UK Emergency Budget Released

June 23, 2010 Taxation in UK

Budget 2010The UK Government has released its long-anticipated Emergency Budget, outlining several important changes to the national tax system, including increase to Value Added Tax (VAT), Capital Gains Tax (CGT), and a new Bank Tax.

On June 22nd the UK’s Chancellor George Osborne presented the national Emergency Budget. The new Coalition Government’s budget aims to bring the UK out of its current recession, and address the country’s growing deficit and cut it to a neutral level.

In regards to business taxation, the budget statement was headlined by the announcement of a reduced corporate tax rate. On April 1st 2011, the current 28 percent corporate tax rate will be cut by 1 percent. An additional three 1 percent cuts will be carried out for the next three years, ultimately bringing the tax rate to 24 percent. The Government has also confirmed that it will instate a Bank Tax in the UK, taking effect from January 1st 2011. The new tax will be levied on the adjusted balance sheet of national banks, building societies and foreign banks operating within the UK, and is expected to raise GBP 2 billion (approx. USD 2.68) annually. The Government has also committed to carrying out an investigation on possible reforms to the treatment of research and development activities carried out by national businesses. Additionally, the Government has pledged to engage in consultation on possible new measures to battle tax evasion, with the intention of implementing new legislation by April 2011.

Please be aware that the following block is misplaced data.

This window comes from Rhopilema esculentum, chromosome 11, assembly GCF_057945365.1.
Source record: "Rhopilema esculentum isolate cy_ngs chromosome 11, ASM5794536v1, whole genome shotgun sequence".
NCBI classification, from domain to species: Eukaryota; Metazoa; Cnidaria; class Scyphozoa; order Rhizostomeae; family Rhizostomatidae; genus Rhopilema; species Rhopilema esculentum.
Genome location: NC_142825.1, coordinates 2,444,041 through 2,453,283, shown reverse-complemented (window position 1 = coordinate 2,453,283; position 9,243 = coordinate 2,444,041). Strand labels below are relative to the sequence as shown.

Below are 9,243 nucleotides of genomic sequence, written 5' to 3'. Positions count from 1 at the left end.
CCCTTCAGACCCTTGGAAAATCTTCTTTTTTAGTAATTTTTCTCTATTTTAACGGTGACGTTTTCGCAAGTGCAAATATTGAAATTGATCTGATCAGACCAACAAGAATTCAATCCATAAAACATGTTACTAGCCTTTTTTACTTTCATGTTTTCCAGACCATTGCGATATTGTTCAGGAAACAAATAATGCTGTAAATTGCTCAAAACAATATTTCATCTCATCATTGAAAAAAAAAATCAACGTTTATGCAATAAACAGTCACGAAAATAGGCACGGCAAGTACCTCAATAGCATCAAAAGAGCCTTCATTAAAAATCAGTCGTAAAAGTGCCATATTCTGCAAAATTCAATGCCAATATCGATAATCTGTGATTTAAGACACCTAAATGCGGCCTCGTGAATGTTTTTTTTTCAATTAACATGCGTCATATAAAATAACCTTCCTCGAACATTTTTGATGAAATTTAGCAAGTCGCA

The Government has confirmed that increase to the levied rate of National Insurance Contributions (NIC) will not be carried out, and a NIC-holiday system will be created for new businesses. Under the holiday scheme, new businesses in selected regions of the UK will not be required to pay the first GBP 5 000 (approx. USD 7407) of its employer NIC contributions for the first 12 month of employment for newly hired staff. The exemption will only apply for the first ten staff members hired in the first year of the business’s operation. Contrary to media predictions, the Government will not lower the payment threshold on CGT, leaving it at the current level of GBP 10 100. However, the CGT rate will be increased by 10 percent to a level of 28 percent, for gains made after June 23rd 2010. The increased rate will only apply to individuals with total taxable incomes and capital gains in excess of GBP 37 400 (approx. USD 55 404).

The Budget also confirmed the widely-expected VAT rate increase. From January 4th 2011 the VAT rate will increase from 17.5 percent to 20 percent. The VAT-base will not change, with no alterations to exempt and low-rated VAT items. The move is expected to raise an estimated GBP 54 billion (approx. USD 80 billion) over the next five years.

George Osborne has admitted that the measures outlined in the Budget combine to make a “drastic” changes, but with the current state of the economy drastic actions were needed. Andrew Smith, chief economist at KPMG, summarized the general sentiment, saying, “…this is a kill or cure budget.”

Photo by The Prime Minister’s Office